In the Garden:
Upper South
October, 2010
Regional Report

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Think of autumn leaves as a free way to make your garden better.

Autumn Leaves, Garden Gold

The allure of alchemy, of transforming base metals into gold, has intrigued human beings since ancient Egypt. Although the theory of alchemy may be dismissed by modern science today, it seems to be a natural human inclination to look for ways to turn next-to-nothing into something, whether it's get-rich-quick schemes or dumpster diving. Yet, as gardeners, we often pass up a version of alchemy in our own yards. We stress and strain raking (or even worse, blowing) leaves each autumn and filling landfills, when, with almost no work at all, we could have a wondrous soil amendment and mulch. For free!

This miraculous substance: leaf mold, otherwise known as decomposed leaves. When ready to use in the garden, leaf mold is dark brown to black, has a lovely earthy aroma, and a crumbly texture. Why decomposed leaves are referred to as leaf mold, as they really aren't moldy at all, may be because the decomposition is mainly accomplished by fungi rather than by bacteria as with compost.

Why make leaf mold in addition to compost? While compost is a great soil amendment for improving soil texture and fertility, leaf mold is much better at improving other aspects of your garden soil.

Benefits and Uses of Leaf Mold
Did you deal with drought conditions this year? Want to be able to water less in your garden? Leaf mold can help as it acts as a soil conditioner, increasing the water -holding capacity of soils. University studies have shown that the addition of leaf mold increases water retention in soils by over 50 percent. This same concept make leaf mold a good addition to potting soils as well. In fact, leaf mold (a renewable resource) can be used to replace peat moss (a non-renewable resource) in homemade potting soils.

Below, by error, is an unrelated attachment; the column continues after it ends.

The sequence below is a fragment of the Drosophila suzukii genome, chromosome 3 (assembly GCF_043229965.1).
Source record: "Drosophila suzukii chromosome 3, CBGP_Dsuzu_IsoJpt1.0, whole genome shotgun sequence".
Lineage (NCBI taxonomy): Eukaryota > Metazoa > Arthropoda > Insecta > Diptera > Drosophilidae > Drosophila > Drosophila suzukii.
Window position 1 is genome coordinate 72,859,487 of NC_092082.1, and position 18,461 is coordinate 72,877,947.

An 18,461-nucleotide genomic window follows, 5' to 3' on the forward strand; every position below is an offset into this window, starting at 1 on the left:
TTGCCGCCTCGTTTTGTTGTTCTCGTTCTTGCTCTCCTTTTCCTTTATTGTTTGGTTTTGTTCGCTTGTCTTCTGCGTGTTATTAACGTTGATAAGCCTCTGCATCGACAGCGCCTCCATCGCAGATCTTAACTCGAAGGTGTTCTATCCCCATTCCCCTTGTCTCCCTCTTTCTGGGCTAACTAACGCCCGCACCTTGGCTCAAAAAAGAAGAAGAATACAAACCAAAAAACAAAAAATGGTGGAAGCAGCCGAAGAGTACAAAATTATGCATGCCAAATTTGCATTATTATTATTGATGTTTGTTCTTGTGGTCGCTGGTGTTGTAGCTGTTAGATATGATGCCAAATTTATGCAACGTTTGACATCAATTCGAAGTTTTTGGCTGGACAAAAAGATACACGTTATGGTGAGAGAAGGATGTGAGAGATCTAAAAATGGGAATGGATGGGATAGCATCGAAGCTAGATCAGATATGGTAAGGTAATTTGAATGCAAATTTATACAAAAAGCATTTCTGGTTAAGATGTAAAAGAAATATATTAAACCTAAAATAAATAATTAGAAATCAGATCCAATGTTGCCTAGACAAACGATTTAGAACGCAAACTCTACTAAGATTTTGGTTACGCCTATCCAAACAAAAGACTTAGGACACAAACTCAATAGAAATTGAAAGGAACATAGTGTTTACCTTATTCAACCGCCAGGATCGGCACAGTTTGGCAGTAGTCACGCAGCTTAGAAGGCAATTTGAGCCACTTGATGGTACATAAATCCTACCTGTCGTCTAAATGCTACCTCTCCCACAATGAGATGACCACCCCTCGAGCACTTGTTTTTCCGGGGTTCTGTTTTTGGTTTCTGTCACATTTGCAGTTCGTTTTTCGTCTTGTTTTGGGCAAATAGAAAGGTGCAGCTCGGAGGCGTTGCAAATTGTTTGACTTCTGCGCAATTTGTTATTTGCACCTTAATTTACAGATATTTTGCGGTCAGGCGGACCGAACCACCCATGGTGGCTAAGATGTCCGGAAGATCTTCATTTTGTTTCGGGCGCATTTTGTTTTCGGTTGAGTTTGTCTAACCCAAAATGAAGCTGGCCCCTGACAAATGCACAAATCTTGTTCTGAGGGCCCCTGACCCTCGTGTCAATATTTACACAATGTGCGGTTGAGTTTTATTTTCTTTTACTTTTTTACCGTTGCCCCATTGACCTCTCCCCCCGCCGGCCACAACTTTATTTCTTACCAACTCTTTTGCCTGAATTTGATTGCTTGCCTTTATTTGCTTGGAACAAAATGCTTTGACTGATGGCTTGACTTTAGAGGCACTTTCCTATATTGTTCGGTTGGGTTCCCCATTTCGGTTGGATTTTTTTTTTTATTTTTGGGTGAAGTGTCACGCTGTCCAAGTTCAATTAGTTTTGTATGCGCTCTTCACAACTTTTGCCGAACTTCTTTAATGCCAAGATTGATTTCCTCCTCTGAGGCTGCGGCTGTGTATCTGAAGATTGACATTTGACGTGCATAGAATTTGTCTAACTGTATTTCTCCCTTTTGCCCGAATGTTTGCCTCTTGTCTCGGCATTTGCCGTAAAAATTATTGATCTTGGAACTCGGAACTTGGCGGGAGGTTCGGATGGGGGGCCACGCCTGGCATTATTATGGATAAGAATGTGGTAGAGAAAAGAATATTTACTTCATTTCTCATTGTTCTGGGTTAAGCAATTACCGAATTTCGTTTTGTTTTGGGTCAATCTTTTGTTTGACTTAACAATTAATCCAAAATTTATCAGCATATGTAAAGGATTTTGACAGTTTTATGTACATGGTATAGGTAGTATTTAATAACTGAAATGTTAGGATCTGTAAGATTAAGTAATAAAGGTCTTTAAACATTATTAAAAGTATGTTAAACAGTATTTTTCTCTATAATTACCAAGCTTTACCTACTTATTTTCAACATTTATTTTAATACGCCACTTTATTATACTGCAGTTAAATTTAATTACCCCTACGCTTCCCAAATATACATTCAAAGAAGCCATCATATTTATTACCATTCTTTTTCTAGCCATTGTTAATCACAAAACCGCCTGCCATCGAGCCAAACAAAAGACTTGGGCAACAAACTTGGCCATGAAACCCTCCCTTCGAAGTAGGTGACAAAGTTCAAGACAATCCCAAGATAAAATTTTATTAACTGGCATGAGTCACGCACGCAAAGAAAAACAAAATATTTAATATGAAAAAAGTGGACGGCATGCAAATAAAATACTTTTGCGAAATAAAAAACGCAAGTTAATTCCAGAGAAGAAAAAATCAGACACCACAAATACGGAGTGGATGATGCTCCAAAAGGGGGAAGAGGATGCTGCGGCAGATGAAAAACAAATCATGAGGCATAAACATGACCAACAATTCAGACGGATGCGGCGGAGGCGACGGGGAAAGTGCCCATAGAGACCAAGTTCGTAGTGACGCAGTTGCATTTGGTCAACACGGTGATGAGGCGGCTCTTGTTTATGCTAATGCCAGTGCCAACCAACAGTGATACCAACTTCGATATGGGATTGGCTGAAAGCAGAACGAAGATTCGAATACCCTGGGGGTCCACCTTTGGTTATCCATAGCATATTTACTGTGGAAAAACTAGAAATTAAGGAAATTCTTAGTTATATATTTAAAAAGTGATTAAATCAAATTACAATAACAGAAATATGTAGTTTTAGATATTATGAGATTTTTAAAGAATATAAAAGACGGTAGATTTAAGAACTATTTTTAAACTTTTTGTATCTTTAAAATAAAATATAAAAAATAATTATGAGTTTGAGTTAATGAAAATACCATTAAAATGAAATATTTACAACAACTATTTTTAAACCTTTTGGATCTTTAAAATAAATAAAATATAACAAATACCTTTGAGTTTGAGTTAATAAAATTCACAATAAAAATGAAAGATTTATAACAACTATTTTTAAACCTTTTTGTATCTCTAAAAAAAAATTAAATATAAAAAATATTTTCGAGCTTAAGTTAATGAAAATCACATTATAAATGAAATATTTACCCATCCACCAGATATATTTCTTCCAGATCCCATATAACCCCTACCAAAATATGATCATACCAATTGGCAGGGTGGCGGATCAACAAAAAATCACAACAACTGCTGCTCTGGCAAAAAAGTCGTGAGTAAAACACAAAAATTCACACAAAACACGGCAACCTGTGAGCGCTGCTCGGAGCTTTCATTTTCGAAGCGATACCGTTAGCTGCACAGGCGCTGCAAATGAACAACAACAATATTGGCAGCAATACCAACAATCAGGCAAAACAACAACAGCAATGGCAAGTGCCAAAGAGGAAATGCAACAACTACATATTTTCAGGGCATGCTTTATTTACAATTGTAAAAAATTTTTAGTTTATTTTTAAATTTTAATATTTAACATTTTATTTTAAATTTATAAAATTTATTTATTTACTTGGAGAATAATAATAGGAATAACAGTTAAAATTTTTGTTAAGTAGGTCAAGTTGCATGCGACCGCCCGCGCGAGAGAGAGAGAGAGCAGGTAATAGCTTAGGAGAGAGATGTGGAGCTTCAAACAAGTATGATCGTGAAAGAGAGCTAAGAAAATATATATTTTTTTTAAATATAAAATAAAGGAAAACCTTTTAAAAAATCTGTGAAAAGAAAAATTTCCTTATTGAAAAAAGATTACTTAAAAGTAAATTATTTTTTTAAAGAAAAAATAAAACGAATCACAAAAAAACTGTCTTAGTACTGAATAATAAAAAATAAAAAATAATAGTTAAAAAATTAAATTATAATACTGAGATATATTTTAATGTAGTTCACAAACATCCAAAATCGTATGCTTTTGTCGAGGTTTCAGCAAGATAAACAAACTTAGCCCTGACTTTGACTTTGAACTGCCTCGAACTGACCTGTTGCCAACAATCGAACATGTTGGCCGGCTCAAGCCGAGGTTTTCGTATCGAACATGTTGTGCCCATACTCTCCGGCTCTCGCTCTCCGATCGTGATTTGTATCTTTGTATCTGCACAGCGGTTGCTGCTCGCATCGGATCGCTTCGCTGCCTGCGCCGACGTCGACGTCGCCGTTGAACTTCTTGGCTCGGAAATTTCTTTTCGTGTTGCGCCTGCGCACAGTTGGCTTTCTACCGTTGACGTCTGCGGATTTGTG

Leaf mold also improves soil structure. Why care about soil structure? Good soil structure makes it easier for roots to penetrate soil and take up nutrients. Hence, flourishing plants! Plus, leaf mold encourages the soil organisms, like earthworms and beneficial bacteria, that make soil more fertile.

Now think about leaf mold in terms of mulch since it can hold up to 500 times its own weight in water. Placed around, but not touching, your annuals, perennials, vegetables, shrubs, and trees, you can help them maintain even moisture even during the driest of summers. Leaf mold can also be used as a winter mulch to cover bare soil and to protect perennial plants from cold winter temperatures.

Some gardeners even use leaf mold to make their own nutrient-rich seed-starting mix. Simply mix one part leaf mold with one part well-aged compost or worm castings.

Methods of Making Leaf Mold
Basically, leaf mold is simply decomposed leaves. At it's most elementary, you pile up leaves in an obscure corner of your yard and wait at least two years. For those who like neatness and order, make a 3-by-3 foot cage from stakes and chicken wire.

Want to speed up the process to a year, or even six months? Use a leaf shredder or run over the leaves with a lawn mower. Another way to make leaf mold faster is to water and turn the pile occasionally. Or, throw an old tarp (preferably one torn and with holes) over the top. An old piece of carpet will work, too.

Another method of making leaf mold is to fill large plastic garbage bags with either whole or shredded leaves, spray them with water, close the bag, and poke a few holes at the top and bottom for air flow and drainage. Throwing in a shovel of soil or a high-nitrogen fertilizer like blood meal will speed up the decay process.

Two caveats when gathering leaves for making leaf mold: don't use leaves from near roads and highways, as they may be contaminated by vehicle exhausts, and don't collect leaves from woods and forests, where the leaves are already part of a healthy ecosystem. If you don't have enough leaves in your own yard to make leaf mold, then I bet your neighbor's will be glad to give you some of theirs. And don't forget to jump into a big pile of leaves at least once this fall, to celebrate another piece of garden alchemy.













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